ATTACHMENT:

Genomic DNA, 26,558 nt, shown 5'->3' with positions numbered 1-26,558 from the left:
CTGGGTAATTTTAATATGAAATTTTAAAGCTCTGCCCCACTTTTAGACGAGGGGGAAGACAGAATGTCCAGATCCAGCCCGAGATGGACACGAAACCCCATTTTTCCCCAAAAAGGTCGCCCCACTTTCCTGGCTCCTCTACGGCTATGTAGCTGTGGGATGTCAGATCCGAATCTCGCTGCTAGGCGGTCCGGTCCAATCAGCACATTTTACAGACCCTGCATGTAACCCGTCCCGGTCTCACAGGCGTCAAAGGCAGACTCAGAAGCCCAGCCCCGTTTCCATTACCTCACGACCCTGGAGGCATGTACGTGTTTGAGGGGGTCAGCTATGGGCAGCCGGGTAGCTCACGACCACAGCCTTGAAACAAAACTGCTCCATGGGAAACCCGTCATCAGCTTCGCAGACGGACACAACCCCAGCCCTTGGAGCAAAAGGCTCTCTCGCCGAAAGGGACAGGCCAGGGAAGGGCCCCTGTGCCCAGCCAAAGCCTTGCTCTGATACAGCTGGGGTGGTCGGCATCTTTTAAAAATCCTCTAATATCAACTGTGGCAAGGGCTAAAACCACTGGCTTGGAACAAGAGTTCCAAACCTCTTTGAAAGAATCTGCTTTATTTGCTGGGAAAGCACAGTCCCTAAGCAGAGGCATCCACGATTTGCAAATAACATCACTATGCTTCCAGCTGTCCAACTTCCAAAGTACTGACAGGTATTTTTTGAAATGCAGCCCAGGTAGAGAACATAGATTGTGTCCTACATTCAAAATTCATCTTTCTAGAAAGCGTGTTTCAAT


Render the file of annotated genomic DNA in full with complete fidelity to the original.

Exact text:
Genomic DNA, 26,558 nt, shown 5'->3' with positions numbered 1-26,558 from the left:
CTGGGTAATTTTAATATGAAATTTTAAAGCTCTGCCCCACTTTTAGACGAGGGGGAAGACAGAATGTCCAGATCCAGCCCGAGATGGACACGAAACCCCATTTTTCCCCAAAAAGGTCGCCCCACTTTCCTGGCTCCTCTACGGCTATGTAGCTGTGGGATGTCAGATCCGAATCTCGCTGCTAGGCGGTCCGGTCCAATCAGCACATTTTACAGACCCTGCATGTAACCCGTCCCGGTCTCACAGGCGTCAAAGGCAGACTCAGAAGCCCAGCCCCGTTTCCATTACCTCACGACCCTGGAGGCATGTACGTGTTTGAGGGGGTCAGCTATGGGCAGCCGGGTAGCTCACGACCACAGCCTTGAAACAAAACTGCTCCATGGGAAACCCGTCATCAGCTTCGCAGACGGACACAACCCCAGCCCTTGGAGCAAAAGGCTCTCTCGCCGAAAGGGACAGGCCAGGGAAGGGCCCCTGTGCCCAGCCAAAGCCTTGCTCTGATACAGCTGGGGTGGTCGGCATCTTTTAAAAATCCTCTAATATCAACTGTGGCAAGGGCTAAAACCACTGGCTTGGAACAAGAGTTCCAAACCTCTTTGAAAGAATCTGCTTTATTTGCTGGGAAAGCACAGTCCCTAAGCAGAGGCATCCACGATTTGCAAATAACATCACTATGCTTCCAGCTGTCCAACTTCCAAAGTACTGACAGGTATTTTTTGAAATGCAGCCCAGGTAGAGAACATAGATTGTGTCCTACATTCAAAATTCATCTTTCTAGAAAGCGTGTTTCAAT